The Boot Camp program will offer a safety net for consumers running Windows XP on Intel-based Macs. But dual boot is not the experience most users want. A hypervisor-based Windows offering would be more useful.
On 5 April 2006, Apple Computer announced that it will support the installation of Microsoft's Windows XP operating system on Intel-based Macs through a program called Boot Camp. The program is available as a beta software download from www.apple.com/macosx/bootcamp . It will be included as a feature within the Mac OS X "Leopard" release, which will be previewed in August 2006 at Apple's Worldwide Developers Conference.
By providing a safety net that will allow users to run Windows applications, Apple hopes to attract more buyers for Macs. The Boot Camp program will enable users to install Windows XP on a Mac in a dual boot environment. On boot, the user must decide whether he or she wants to run Mac OS X or Windows for that session. This should meet the needs of users who are occasionally required to run Windows applications. Users who often need to run both Windows and Mac OS X applications would have to reboot repeatedly to switch between the two operating systems. Gartner believes this is not the experience that most users seek, and that they are more likely to want to run the Windows applications natively on the Mac OS X.
In addition, to enable the dual boot environment, users need to acquire a full copy of Windows XP. Reusing a disk from a Windows PC that they already own would violate the terms of their license. Also, most new PCs currently ship with rescue media, rather than Windows disks. No volume licensing is available for a full version of Windows, only upgrades; full packages must be bought at retail, with list prices of $200 for Windows XP Home and $300 for Windows XP Professional. Enterprises and midsize businesses without a particular business need to fulfill are unlikely to pay a premium price for Mac hardware or support an extra operating system. Thus, Gartner does not believe that Boot Camp will make Macs significantly more attractive to enterprises outside of Apple's traditional strongholds in the graphic arts, video production, scientific research and education.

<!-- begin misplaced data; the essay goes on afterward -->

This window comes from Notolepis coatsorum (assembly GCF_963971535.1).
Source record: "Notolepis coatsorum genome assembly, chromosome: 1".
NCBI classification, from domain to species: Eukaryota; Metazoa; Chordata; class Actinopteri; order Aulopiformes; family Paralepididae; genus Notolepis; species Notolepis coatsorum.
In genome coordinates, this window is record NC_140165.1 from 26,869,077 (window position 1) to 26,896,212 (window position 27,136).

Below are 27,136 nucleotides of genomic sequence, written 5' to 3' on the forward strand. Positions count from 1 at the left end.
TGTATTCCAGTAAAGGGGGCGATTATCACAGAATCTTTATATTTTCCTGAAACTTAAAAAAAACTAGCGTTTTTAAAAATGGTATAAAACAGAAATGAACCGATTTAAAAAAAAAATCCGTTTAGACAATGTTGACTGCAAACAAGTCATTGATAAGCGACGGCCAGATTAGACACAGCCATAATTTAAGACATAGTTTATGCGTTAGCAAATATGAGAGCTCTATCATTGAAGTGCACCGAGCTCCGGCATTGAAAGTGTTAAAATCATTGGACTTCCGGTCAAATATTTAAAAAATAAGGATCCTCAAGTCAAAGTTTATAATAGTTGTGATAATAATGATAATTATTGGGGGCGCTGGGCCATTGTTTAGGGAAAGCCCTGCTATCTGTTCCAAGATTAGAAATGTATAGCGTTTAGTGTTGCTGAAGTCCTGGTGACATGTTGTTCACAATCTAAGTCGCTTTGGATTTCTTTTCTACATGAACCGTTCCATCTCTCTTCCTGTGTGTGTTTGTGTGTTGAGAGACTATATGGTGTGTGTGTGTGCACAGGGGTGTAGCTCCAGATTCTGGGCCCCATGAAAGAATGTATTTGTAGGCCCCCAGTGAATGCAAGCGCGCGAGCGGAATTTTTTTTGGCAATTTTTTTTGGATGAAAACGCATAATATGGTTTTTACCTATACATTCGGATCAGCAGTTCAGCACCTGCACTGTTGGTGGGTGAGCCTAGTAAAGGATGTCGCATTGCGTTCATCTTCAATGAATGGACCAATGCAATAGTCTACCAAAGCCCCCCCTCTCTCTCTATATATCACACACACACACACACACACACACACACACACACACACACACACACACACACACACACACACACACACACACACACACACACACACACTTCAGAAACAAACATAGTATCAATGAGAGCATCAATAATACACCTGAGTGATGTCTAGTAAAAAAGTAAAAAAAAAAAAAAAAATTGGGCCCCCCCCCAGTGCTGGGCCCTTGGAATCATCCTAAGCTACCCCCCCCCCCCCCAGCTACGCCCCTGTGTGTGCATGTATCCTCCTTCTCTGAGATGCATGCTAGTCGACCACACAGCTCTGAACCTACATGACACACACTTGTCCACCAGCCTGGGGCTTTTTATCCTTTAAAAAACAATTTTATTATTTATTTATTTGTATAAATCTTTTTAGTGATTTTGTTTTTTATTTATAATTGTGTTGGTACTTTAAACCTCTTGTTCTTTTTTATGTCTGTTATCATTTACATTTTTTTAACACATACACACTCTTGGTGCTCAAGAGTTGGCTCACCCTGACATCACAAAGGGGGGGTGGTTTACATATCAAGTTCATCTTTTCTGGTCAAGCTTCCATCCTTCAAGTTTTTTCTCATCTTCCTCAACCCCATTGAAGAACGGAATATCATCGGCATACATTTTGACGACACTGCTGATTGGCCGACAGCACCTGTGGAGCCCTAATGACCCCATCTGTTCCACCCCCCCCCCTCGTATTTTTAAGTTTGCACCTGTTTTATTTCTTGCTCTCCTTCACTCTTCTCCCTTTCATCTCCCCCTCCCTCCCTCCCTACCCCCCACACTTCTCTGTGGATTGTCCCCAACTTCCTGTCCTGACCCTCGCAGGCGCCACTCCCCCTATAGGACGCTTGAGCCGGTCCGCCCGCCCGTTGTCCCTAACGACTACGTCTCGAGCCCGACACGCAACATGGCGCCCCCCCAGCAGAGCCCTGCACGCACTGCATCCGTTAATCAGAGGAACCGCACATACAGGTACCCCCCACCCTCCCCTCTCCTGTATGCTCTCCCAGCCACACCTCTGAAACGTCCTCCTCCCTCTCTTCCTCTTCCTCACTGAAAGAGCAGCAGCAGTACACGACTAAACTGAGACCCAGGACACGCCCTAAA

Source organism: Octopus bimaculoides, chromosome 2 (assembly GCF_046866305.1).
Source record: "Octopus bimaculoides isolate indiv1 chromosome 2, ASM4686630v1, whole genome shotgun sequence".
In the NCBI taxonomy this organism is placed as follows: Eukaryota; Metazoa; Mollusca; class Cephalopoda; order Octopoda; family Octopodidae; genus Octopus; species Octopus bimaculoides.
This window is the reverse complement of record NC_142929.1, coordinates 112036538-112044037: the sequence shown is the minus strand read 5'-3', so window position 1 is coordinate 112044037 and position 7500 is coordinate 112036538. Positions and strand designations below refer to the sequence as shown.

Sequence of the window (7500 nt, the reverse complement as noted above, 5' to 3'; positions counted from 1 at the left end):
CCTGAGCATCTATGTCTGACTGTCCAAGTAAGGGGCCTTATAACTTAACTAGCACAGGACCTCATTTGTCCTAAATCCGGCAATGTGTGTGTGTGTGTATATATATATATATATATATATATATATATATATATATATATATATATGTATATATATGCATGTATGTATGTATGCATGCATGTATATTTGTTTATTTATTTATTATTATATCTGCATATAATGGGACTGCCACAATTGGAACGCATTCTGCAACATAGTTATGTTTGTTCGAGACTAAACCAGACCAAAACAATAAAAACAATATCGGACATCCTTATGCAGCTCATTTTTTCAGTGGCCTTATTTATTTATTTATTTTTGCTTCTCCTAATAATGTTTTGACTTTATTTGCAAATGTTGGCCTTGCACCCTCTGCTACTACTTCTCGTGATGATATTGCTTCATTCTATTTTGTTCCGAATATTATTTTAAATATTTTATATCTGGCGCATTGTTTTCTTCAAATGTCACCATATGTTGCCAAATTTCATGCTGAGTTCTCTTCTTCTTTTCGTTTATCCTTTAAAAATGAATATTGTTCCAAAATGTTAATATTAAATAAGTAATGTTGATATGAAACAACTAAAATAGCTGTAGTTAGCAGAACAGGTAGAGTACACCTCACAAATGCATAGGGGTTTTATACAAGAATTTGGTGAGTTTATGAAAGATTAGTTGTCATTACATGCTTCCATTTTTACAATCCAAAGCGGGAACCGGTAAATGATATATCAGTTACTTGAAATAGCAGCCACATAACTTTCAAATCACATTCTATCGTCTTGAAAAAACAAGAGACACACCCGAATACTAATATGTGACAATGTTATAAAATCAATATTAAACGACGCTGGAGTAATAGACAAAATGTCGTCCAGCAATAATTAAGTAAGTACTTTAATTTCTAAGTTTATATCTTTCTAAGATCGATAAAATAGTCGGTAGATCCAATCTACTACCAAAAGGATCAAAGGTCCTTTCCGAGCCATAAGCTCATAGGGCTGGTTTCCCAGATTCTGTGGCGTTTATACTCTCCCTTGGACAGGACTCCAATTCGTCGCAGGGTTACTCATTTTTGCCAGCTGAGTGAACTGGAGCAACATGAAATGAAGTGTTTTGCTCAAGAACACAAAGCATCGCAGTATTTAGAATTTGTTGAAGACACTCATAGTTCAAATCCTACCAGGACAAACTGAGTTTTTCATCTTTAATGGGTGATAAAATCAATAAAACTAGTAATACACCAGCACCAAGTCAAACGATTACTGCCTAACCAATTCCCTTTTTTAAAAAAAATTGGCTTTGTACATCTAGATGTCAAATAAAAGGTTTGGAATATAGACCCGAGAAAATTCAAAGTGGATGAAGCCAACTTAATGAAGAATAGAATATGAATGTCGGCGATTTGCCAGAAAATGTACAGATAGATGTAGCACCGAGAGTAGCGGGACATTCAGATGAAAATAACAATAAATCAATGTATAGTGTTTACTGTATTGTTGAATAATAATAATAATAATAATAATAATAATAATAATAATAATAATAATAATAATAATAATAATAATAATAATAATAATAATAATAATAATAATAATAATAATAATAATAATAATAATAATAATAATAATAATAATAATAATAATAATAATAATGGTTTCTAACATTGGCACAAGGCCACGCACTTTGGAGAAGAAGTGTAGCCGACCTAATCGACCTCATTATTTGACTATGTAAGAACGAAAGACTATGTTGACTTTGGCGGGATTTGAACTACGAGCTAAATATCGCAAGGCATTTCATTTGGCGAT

We believe that the real significance of Boot Camp is that it demonstrates that Apple is serious about allowing Windows to run on Mac hardware. It also paves the way for Apple to support a hypervisor, which would run Mac OS and Windows side by side on a virtual machine.
Companies experimenting with requiring users to purchase their own PCs (see "Policies Must Enable Workers to Use Own PC" ) should expect more Macs to enter their environments.
Small businesses, consumers and freelance contractors may find it useful to run their Windows applications on the Mac at work while also running the Mac OS for personal use.
All users should ignore any hype about the possibility of exposing the Mac OS to more viruses or worms. The Mac software will be located on another partition within a different file system; thus, running Windows on a Mac will not expose the Mac software to more "malware." However, if Mac sales and Apple's market share increase, the Mac OS could potentially become a more attractive target for malware.
Analytical Source: Mike Silver, Gartner Research
Recommended Reading and Related Research
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"Vista Slip, Enterprise Testing, Make 2007 Deployment Unlikely" — The latest Windows Vista delay affects consumers more than businesses, most of which wouldn't have been able to deploy it until 2008 anyway. By Stephen Kleynhans, David Smith, Neil MacDonald and Michael Silver
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